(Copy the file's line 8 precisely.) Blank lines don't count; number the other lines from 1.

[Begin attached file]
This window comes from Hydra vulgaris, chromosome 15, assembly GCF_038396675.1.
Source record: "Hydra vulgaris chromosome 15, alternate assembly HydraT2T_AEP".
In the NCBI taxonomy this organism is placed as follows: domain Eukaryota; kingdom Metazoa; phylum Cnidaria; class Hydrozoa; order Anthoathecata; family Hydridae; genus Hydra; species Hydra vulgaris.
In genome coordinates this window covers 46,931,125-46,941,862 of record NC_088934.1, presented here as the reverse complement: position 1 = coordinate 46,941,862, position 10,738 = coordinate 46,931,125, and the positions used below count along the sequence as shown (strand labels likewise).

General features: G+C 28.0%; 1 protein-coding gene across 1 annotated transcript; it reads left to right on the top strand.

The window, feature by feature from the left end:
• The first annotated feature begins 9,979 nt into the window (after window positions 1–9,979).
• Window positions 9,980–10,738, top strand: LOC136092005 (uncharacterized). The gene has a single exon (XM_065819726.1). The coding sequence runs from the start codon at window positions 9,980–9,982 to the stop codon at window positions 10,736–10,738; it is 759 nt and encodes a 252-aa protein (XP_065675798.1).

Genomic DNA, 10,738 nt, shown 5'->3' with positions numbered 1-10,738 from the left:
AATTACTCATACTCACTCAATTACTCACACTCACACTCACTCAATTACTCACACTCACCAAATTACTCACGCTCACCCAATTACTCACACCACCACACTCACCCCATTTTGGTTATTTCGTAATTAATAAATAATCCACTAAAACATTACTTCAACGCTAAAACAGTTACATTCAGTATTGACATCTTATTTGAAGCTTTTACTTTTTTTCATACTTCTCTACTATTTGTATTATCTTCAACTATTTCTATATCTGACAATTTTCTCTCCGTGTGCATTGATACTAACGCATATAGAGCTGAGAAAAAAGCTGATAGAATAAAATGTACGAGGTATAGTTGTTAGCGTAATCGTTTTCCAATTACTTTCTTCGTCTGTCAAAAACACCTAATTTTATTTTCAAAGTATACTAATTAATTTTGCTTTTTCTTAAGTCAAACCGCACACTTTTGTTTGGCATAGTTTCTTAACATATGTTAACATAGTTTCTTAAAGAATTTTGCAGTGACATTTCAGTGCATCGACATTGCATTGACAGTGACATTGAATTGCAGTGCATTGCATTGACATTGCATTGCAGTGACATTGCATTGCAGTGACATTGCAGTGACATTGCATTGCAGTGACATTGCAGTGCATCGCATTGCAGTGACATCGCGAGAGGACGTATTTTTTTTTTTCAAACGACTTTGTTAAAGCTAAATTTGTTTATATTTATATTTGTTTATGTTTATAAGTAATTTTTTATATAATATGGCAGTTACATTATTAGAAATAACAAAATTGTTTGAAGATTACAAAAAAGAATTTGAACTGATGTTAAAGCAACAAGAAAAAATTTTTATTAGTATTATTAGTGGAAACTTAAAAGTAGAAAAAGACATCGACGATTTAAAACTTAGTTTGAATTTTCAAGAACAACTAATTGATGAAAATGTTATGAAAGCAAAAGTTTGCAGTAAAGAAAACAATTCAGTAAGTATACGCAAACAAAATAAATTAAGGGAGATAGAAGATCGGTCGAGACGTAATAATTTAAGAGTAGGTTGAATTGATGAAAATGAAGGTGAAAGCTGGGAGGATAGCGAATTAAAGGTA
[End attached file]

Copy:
• Window positions 9,980–10,738, top strand: LOC136092005 (uncharacterized). The gene has a single exon (XM_065819726.1). The coding sequence runs from the start codon at window positions 9,980–9,982 to the stop codon at window positions 10,736–10,738; it is 759 nt and encodes a 252-aa protein (XP_065675798.1).